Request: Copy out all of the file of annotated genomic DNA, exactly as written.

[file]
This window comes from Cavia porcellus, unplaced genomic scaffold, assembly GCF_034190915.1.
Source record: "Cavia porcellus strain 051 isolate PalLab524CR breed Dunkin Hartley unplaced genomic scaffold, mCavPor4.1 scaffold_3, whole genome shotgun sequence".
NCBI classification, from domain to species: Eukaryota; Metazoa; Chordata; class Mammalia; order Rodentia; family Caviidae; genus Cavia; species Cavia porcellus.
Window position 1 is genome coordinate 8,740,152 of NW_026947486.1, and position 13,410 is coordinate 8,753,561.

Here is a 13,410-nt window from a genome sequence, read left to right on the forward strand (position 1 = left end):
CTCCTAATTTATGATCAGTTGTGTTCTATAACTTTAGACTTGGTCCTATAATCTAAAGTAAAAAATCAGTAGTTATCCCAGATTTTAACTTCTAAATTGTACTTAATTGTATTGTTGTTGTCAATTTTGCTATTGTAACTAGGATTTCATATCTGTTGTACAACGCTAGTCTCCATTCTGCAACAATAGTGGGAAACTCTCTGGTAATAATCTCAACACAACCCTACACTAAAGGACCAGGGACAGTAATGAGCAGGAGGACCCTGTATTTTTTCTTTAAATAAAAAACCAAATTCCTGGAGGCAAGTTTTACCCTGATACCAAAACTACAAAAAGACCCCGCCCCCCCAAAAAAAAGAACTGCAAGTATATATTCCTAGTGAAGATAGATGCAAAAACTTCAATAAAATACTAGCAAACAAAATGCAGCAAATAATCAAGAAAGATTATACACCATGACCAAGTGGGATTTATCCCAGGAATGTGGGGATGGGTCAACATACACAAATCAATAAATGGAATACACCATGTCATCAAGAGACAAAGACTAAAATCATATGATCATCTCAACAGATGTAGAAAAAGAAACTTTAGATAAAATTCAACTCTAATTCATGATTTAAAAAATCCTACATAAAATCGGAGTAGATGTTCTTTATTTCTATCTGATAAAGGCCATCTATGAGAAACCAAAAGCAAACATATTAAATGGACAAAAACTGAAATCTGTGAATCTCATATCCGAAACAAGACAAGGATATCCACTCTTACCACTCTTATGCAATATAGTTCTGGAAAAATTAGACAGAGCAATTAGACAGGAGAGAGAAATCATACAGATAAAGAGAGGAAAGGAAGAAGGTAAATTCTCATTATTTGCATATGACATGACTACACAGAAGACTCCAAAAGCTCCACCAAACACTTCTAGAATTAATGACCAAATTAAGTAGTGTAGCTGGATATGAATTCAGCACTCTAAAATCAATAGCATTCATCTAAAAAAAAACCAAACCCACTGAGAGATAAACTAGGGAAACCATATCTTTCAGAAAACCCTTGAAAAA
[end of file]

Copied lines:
This window comes from Cavia porcellus, unplaced genomic scaffold, assembly GCF_034190915.1.
Source record: "Cavia porcellus strain 051 isolate PalLab524CR breed Dunkin Hartley unplaced genomic scaffold, mCavPor4.1 scaffold_3, whole genome shotgun sequence".
NCBI classification, from domain to species: Eukaryota; Metazoa; Chordata; class Mammalia; order Rodentia; family Caviidae; genus Cavia; species Cavia porcellus.
Window position 1 is genome coordinate 8,740,152 of NW_026947486.1, and position 13,410 is coordinate 8,753,561.

Here is a 13,410-nt window from a genome sequence, read left to right on the forward strand (position 1 = left end):
CTCCTAATTTATGATCAGTTGTGTTCTATAACTTTAGACTTGGTCCTATAATCTAAAGTAAAAAATCAGTAGTTATCCCAGATTTTAACTTCTAAATTGTACTTAATTGTATTGTTGTTGTCAATTTTGCTATTGTAACTAGGATTTCATATCTGTTGTACAACGCTAGTCTCCATTCTGCAACAATAGTGGGAAACTCTCTGGTAATAATCTCAACACAACCCTACACTAAAGGACCAGGGACAGTAATGAGCAGGAGGACCCTGTATTTTTTCTTTAAATAAAAAACCAAATTCCTGGAGGCAAGTTTTACCCTGATACCAAAACTACAAAAAGACCCCGCCCCCCCAAAAAAAAGAACTGCAAGTATATATTCCTAGTGAAGATAGATGCAAAAACTTCAATAAAATACTAGCAAACAAAATGCAGCAAATAATCAAGAAAGATTATACACCATGACCAAGTGGGATTTATCCCAGGAATGTGGGGATGGGTCAACATACACAAATCAATAAATGGAATACACCATGTCATCAAGAGACAAAGACTAAAATCATATGATCATCTCAACAGATGTAGAAAAAGAAACTTTAGATAAAATTCAACTCTAATTCATGATTTAAAAAATCCTACATAAAATCGGAGTAGATGTTCTTTATTTCTATCTGATAAAGGCCATCTATGAGAAACCAAAAGCAAACATATTAAATGGACAAAAACTGAAATCTGTGAATCTCATATCCGAAACAAGACAAGGATATCCACTCTTACCACTCTTATGCAATATAGTTCTGGAAAAATTAGACAGAGCAATTAGACAGGAGAGAGAAATCATACAGATAAAGAGAGGAAAGGAAGAAGGTAAATTCTCATTATTTGCATATGACATGACTACACAGAAGACTCCAAAAGCTCCACCAAACACTTCTAGAATTAATGACCAAATTAAGTAGTGTAGCTGGATATGAATTCAGCACTCTAAAATCAATAGCATTCATCTAAAAAAAAACCAAACCCACTGAGAGATAAACTAGGGAAACCATATCTTTCAGAAAACCCTTGAAAAA